Longtime “Jeoparady!” host Alex Tribek, alongside his wife, just recently donated $500,000 to Hope of the Valley Rescue Mission. The faith-based nonprofit organization is committed to “prevent, reduce and eliminate poverty, hunger, and homelessness.” “Alex and Jean contributed $500,000 to the charity because they believe in helping locally as well as globally,” a representative for […]
As I write this, we are all returning back to normal after Hurricane Irene. Here in Norfolk, the flood waters have receded, there are a few down trees and lots of people are still without power. However, it could have been a lot worse. I think we’re all pretty lucky.
Storms like this and other emergencies really make you think about the ones you love and the ones that love you. Prior to this storm, I’d been in a funk, thinking that I was all alone. It’s interestingly paradoxical how universal the feeling of isolation is. We’ve all been there. It’s like we’re all feeling lonely together, yet how can that be?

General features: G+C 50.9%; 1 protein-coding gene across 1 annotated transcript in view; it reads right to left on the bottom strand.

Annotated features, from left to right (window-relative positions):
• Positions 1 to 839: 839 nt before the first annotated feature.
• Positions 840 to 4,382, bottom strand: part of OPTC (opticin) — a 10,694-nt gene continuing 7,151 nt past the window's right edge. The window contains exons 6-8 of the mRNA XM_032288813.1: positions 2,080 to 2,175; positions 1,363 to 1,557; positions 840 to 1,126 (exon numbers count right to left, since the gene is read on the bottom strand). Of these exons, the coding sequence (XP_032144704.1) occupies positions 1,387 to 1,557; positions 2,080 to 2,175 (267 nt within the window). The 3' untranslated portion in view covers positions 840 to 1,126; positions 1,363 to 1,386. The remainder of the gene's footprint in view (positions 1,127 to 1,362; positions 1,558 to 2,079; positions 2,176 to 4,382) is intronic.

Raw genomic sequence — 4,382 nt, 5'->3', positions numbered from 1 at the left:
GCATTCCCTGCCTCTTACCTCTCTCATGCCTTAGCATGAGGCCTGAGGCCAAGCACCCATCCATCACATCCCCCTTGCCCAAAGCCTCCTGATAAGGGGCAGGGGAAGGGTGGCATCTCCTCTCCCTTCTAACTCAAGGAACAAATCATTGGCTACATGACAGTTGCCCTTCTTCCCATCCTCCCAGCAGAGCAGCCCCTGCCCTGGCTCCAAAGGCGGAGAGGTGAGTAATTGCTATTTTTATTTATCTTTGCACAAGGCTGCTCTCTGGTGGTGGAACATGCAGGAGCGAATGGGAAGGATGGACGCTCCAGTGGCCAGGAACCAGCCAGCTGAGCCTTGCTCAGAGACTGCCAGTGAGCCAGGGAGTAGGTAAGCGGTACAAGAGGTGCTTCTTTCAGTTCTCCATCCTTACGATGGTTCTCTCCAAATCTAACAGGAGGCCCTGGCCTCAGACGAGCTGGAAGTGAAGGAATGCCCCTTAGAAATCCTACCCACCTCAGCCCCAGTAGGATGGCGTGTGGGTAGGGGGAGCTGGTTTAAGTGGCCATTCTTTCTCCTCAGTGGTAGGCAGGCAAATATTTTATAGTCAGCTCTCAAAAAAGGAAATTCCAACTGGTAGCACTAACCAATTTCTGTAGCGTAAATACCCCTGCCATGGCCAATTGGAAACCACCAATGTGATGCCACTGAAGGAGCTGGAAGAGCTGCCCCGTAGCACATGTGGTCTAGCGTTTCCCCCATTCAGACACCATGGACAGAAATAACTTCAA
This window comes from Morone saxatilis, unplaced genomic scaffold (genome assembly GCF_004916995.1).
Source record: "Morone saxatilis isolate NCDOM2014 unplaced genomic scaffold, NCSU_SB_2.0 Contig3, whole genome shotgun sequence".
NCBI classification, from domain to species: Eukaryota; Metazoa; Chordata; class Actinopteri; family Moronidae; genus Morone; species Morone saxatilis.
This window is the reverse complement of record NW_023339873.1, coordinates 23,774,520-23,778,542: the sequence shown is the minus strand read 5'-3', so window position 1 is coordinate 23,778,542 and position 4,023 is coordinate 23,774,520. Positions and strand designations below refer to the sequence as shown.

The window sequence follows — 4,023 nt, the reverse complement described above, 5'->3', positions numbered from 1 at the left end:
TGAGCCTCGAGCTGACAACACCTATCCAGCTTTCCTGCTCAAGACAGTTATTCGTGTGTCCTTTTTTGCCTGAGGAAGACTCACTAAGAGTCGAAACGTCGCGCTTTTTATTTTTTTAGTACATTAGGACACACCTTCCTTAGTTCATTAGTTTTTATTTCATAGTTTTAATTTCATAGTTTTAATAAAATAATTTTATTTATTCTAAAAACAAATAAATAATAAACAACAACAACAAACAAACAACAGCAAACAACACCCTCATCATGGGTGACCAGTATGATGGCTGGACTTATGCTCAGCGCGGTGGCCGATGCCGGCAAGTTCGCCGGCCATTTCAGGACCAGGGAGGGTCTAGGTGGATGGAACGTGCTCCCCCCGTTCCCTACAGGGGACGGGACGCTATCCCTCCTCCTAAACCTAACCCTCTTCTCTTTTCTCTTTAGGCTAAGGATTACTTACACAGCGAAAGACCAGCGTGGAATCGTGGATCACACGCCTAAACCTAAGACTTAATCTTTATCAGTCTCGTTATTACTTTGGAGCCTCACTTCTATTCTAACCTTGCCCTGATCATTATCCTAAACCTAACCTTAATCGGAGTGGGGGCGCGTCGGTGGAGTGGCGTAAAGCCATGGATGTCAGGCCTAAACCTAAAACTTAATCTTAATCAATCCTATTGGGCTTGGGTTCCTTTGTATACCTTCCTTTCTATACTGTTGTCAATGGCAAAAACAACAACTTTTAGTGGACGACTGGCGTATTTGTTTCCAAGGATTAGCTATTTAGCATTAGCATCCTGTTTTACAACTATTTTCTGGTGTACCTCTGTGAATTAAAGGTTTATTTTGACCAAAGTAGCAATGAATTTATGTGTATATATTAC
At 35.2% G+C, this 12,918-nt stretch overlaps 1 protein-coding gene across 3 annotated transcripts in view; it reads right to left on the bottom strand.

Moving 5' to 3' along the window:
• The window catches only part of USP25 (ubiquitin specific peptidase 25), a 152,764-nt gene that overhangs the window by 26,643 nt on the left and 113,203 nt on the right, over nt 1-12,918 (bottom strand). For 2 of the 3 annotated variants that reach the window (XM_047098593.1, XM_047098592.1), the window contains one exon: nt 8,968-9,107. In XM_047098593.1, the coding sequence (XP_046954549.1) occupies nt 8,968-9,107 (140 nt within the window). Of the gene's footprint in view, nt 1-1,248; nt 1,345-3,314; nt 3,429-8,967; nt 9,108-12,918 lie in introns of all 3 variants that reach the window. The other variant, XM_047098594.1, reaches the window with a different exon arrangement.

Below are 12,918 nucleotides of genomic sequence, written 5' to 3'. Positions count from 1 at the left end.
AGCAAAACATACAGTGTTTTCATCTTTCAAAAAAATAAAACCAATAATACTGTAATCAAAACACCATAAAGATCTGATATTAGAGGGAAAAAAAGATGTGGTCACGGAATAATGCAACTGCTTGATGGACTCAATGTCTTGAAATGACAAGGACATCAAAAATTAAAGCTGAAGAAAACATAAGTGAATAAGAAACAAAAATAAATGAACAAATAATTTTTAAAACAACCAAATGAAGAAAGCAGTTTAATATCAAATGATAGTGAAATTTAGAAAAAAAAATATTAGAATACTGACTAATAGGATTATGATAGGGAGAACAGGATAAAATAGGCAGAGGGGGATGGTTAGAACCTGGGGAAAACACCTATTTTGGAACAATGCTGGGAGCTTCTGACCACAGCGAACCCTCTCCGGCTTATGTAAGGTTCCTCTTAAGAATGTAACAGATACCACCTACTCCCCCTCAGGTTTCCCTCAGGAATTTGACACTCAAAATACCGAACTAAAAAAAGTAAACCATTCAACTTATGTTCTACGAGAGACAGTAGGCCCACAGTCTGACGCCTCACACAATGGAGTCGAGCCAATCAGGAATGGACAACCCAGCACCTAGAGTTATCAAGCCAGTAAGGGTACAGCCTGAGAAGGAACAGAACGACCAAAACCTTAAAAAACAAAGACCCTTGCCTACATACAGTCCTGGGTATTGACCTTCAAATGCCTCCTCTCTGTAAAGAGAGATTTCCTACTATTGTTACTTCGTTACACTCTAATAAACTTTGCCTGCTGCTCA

During the storm, I left my low-lying area and went to stay with my sister-in-law further north. I had a ball playing with my toddler niece, who seemed perfectly unaffected by the storm. I checked in and was called by my brothers and parents. My best friends sent me dozens of messages until they knew I was all right. And even when I came home to see that I was without power, friends gladly offered up their guestroom.
Today, I’m at my desk feeling grateful and somewhat silly for all my fuss the last few weeks about feeling alone. I’m encircled by family… some I’m related to and some that I’m not. But it’s all family, because these are the people I can lean on when times get tough. These are the ones I call when the storm is coming.
Take a moment today to cherish the relationships you have in your life that support you. The imperfect connections that grow when you’re at your weakest are the ones you can call your family. And because of them, know that, no matter how you feel, you’re never alone.